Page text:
As I explained on February 6, a polariton is a particle that's a blend of light and matter. More precisely, it's a quantum superposition of a photon and an exciton, which is an electron-hole pair.
Scientists made a fluid of polaritons! Then they made it flow. The polaritons only last for 4-10 picoseconds (trillionths of a second). But that was long enough to watch the fluid do all the usual things fluids do: turbulence, sonic booms, etc.
Try my blog for more:
You can effectively manage to adjust the mass of photons by trapping it between two parallel mirrors. Its frequency in the transverse direction affects its energy as if it had a mass. Now you have a massive photon in 2 dimensions!
This lets you do some interesting things.
To get your massive photons to interact, you should get them to interact strongly with the material between your parallel mirrors.
The quotes are from this absolutely delightful article:
A 'topological insulator' is insulating on the inside, but its surface conducts electricity. More importantly, electrons on the surface have their spin locked at right angles to their momentum, so they come in two kinds.
(This is the simplest type of topological insulator — there are others.)
So far, most topological insulators have been made with bismuth compounds like Bi_{2}Se_{3} and Bi_{2}Te_{3}. Someday they may have applications in 'spintronics': a version of electronics where information is encoded in electron spins. A spin, after all, is nature's own qubit!
But right now, a lot of interest in topological insulators comes from the math. Their classification, the 'tenfold way', unifies the 8 types of real and 2 types of complex Clifford algebras! For more about it, read this:
Condensed matter physicists are exciting. They're exciting electrons, knocking them out of their usual places in crystals, leaving holes. The electrons and holes orbit each other, forming 'excitons'.
They've been trying to make a metal out of excitons: 'excitonium'!
When a hole is much heavier than an electron, it stands almost still when an electron orbits it. So, they form an exciton thatâ€™s very similar to a hydrogen atom!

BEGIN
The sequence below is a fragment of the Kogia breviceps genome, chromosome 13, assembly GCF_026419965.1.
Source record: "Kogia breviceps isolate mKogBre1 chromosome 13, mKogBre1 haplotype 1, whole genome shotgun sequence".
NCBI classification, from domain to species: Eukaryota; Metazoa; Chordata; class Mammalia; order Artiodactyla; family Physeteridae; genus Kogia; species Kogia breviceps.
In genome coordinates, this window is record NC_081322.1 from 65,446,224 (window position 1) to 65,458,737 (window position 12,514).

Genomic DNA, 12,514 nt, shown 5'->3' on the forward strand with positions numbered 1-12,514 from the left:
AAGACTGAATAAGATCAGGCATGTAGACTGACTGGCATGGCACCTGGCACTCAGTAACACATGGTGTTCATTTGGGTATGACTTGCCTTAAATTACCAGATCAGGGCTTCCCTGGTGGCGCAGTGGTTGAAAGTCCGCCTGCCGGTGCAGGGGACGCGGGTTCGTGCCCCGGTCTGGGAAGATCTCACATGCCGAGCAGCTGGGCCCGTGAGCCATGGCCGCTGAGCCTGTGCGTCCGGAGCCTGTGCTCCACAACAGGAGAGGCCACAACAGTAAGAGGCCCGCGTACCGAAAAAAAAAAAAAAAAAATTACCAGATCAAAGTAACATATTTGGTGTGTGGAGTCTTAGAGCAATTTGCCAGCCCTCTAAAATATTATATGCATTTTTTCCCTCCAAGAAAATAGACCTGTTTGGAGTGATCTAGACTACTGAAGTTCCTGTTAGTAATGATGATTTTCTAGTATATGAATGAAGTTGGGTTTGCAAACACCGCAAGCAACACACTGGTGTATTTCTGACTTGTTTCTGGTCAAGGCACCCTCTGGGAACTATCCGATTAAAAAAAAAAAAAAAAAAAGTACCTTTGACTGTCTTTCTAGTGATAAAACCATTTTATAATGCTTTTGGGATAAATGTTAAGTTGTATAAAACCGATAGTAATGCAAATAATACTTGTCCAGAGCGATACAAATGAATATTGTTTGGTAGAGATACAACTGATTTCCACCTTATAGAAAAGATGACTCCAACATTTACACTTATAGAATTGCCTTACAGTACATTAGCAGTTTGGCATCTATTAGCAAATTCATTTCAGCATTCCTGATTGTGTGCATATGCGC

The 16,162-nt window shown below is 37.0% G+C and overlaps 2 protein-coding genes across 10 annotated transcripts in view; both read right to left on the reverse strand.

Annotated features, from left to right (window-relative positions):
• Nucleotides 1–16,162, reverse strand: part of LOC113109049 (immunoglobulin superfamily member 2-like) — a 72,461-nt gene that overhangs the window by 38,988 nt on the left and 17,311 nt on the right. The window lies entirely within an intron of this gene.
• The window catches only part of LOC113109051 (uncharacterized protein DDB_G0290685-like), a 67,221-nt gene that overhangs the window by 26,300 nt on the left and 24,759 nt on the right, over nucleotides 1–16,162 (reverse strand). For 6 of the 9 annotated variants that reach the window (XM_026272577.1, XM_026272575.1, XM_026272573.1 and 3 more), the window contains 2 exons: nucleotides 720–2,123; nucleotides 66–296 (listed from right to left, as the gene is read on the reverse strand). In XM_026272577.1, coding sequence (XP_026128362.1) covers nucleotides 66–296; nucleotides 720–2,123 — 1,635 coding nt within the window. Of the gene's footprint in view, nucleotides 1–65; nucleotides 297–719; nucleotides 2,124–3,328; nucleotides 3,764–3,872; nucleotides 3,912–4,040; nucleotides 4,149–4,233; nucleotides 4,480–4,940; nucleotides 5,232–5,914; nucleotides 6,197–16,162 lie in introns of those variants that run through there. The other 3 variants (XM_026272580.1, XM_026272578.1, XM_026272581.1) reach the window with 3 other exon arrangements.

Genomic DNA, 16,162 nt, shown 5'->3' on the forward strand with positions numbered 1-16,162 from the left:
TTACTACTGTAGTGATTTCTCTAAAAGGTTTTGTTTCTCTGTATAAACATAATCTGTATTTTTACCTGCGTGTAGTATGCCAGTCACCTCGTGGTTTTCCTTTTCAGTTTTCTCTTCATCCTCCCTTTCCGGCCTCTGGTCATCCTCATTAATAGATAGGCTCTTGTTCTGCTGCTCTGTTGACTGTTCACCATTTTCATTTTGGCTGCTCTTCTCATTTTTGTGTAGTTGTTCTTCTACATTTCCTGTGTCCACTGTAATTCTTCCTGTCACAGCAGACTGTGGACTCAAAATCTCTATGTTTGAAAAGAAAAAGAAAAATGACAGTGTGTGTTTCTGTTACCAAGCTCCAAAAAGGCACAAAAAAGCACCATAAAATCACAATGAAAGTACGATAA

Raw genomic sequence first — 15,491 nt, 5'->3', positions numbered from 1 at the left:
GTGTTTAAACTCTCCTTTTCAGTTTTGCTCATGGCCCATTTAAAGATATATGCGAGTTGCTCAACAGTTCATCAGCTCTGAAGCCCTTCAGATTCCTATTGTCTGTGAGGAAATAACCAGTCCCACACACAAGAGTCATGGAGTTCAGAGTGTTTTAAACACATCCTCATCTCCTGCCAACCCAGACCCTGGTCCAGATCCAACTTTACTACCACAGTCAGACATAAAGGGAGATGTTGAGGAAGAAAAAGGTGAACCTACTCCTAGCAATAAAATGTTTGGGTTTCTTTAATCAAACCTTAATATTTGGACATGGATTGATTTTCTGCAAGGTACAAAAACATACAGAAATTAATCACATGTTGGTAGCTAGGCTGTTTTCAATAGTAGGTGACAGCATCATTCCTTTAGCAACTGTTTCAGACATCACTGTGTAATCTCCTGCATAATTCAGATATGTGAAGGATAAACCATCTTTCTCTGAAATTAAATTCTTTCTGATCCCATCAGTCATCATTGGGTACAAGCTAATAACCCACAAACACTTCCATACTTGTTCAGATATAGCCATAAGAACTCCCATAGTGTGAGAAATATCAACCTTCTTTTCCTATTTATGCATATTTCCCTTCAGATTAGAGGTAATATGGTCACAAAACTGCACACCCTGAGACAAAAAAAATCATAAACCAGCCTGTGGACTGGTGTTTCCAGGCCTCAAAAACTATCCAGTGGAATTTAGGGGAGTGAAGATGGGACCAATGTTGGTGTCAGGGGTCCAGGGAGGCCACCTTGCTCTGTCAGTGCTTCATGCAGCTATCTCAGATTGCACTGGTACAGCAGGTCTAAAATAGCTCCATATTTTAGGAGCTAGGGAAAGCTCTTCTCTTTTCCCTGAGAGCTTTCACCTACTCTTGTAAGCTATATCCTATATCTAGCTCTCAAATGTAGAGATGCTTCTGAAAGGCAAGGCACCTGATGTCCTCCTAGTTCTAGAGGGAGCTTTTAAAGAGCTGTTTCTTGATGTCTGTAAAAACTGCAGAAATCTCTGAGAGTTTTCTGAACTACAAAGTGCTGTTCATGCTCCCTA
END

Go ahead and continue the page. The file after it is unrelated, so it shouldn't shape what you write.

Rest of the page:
Hydrogen comes in many forms. At high densities, like the core of Jupiter, it becomes a metal.
Any ideas?
In 1978 the Russian physicist Abrikosov wrote a short and very creative paper in which he raised the possibility that excitons could form a crystal similar to metallic hydrogen! He called this new state of matter 'metallic excitonium'.
Can we actually make it? I don't think anyone has made metallic excitonium yet — correct me if I'm wrong. But in 2016, researchers made something equally exciting! An electron is a fermion and so, therefore, is a hole. Two fermions make a boson — so an exciton is a boson.
Any ideas?
At low temperatures, identical bosons like to be in the exact same state. This is called a 'Bose-Einstein condensate'. And in 2016, researchers made a Bose-Einstein condensate of excitons! At shockingly high temperatures, too.
Here's the paper:
Max Planck was the first established physicist to embrace Einstein's work on special relativity. He worked out some important consequences.
His formula for momentum almost matches Newton's for speeds much slower than light. But it gives dramatically different answers at high speeds.
Planck published the paper containing this formula shortly after a physicist named Walter Kaufmann had done experiments that seemed to confirm a different formula for momentum, due to Max Abraham! But Planck wrote: